Staff photo by Eliana Rosen
Our school bathrooms always have toilet paper in every stall. Why wouldn’t they? Toilet paper is a necessary item for everyday bodily functions. But somehow, when the same question is asked of menstrual products, people often don’t draw the connection.
Menstrual equity is defined as the affordability, accessibility and safety of menstrual products. It is gender-based discrimination disproportionately affecting women. According to a 2019 State of the Period study conducted by Thinx, a feminine hygiene company specializing in period underwear, and PERIOD, a nonprofit that is working to end the stigma around menstruation, 84 percent of students in the United States have either missed class or know someone who has because they did not have access to menstrual products. Furthermore, 1 in 4 students in the United States struggle to afford menstrual products or are unable to afford them at all. Having menstrual products in the school bathrooms would ensure that any student, regardless of economic status, has access to the products they need.
Menstruation is a normal part of human life, and one that desperately needs to be destigmatized. Periods are portrayed in the media and, in turn in our lives as “gross,” something to be kept secret and private. By having menstrual products readily available in our school bathrooms, West Essex could do its part in teaching the next generations that periods are a fact of life for most women.
From a logistical point of view, having menstrual products in the bathrooms just makes sense. A common excuse for not having menstrual products in our bathrooms is the fact that they can be found in the nurse’s office. What that fails to take into account is the size of our school. Imagine being in chemistry class, only to realize you need a pad or tampon. Now what could have been a simple trip across the hallway is a trek to the opposite side of the school and back. Students should not be losing valuable class time when this whole scenario could have been easily avoided with menstrual products in the bathrooms.
On top of the obvious spatial issues, having menstrual products readily available in the bathrooms would curb the anxiety and unpredictability that goes along with periods. Because of this narrative our society has created around periods, asking the nurse or even a friend for a pad or tampon is quite a daunting task. With a dispenser in each bathroom, students will know that they will never have to encounter the situation of having to ask for something that they really need. Plus, periods can be unpredictable. Some girls don’t know when a menstrual product might be needed. With the knowledge that there will always be a pad or tampon for a student to use comes the reassurance that you will be covered whenever and wherever your period comes.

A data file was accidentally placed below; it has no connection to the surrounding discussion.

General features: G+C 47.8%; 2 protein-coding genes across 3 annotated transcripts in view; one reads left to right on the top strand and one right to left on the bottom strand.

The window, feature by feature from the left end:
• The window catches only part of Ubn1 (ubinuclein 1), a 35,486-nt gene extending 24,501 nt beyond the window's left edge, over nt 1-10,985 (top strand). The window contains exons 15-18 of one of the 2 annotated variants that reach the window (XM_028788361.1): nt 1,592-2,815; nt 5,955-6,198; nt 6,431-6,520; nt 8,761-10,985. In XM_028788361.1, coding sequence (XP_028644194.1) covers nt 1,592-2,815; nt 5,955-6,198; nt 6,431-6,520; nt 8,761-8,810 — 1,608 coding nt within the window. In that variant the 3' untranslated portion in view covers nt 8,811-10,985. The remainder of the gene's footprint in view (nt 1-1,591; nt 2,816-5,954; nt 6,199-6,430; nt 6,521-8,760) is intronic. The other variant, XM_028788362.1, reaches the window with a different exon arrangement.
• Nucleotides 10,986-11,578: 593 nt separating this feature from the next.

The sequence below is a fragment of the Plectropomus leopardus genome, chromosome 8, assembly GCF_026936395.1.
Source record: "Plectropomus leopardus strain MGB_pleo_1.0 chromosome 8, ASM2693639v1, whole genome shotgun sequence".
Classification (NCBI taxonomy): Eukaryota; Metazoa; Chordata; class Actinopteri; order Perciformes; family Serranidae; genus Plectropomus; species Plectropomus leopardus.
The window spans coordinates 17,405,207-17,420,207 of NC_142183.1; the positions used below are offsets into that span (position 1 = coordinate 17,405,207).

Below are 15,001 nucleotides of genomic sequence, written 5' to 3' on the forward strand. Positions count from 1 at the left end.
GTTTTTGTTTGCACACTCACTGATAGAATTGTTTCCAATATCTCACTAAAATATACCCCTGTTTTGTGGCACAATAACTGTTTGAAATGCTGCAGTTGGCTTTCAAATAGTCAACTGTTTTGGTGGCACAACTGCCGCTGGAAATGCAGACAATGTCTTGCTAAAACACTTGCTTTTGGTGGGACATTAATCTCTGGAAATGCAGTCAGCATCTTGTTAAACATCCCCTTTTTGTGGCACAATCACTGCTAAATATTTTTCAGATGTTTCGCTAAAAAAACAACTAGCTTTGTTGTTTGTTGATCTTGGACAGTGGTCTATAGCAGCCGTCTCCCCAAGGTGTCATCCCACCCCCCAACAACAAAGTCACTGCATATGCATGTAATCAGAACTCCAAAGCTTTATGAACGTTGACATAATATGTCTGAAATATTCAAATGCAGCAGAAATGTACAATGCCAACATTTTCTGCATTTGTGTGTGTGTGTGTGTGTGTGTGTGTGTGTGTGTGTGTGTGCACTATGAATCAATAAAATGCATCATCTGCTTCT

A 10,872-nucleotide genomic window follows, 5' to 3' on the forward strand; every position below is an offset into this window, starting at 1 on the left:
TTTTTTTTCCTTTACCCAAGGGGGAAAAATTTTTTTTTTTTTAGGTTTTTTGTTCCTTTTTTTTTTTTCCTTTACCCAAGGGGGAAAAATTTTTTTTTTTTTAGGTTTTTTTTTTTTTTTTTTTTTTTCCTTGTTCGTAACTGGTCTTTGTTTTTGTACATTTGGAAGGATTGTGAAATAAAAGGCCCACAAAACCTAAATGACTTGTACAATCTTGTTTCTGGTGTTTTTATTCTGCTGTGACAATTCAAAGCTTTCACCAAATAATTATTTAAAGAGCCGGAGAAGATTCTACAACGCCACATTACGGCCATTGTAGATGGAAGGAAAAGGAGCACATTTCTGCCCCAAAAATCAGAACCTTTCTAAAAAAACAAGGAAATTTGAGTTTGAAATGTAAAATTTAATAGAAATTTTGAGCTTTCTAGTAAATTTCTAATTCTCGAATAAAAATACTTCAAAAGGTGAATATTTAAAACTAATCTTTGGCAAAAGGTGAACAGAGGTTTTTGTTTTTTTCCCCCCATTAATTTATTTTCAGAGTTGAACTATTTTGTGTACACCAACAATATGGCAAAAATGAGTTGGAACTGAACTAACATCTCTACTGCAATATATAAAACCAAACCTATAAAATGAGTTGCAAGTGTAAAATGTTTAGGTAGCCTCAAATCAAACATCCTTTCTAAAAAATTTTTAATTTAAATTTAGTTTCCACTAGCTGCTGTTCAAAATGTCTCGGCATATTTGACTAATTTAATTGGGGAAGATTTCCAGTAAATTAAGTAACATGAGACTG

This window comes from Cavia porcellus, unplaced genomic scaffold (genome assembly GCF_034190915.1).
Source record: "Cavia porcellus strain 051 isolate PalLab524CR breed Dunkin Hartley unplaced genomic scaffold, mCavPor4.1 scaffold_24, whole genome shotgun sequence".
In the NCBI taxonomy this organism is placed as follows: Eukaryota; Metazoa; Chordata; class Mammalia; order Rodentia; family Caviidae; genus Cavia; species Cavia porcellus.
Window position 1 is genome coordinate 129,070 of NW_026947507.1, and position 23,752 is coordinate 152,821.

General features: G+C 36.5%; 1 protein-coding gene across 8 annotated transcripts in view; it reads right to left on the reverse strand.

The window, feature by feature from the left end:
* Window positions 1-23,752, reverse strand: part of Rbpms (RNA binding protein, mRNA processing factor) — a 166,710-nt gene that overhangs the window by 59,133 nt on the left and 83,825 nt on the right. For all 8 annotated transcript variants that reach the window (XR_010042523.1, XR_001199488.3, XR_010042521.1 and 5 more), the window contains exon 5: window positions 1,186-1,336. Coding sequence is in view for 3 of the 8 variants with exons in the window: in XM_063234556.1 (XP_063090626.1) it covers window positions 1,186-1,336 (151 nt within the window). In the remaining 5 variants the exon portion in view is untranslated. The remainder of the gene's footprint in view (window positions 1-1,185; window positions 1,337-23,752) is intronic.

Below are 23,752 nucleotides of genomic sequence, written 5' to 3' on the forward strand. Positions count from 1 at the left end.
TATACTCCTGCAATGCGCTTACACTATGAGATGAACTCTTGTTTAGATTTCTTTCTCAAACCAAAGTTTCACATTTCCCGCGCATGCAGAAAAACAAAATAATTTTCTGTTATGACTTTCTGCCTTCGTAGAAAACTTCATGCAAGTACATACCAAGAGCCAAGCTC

To round out this argument, the Menstrual Equity for All Students Act has been introduced to the New Jersey Senate and Assembly. Senate bill S1221 and Assembly bill A1349 would, if enacted, “require school districts to provide feminine hygiene products in certain public schools and require the State to pay costs.” Bills similar to these have already passed in 16 states, and the likelihood of it passing in New Jersey is quite high. Why wouldn’t West Essex want to be ahead of the game and provide menstrual products for their students before it is required?
Our school is already halfway there. Dispensers have been installed in some of the bathrooms. But what good is that if they are all broken and haven’t been filled in who knows how long?
Periods are an everyday facet of life. Students who menstruate should be able to go into any bathroom in the school and feel confident that they will have everything they need, just like the students who do not menstruate feel right now. Having menstrual products in the bathrooms is more than having a pad or tampon at the ready. It’s a simple step toward menstrual equity and the destigmatization of periods. It’s time for free and accessible menstrual products in our school bathrooms, period.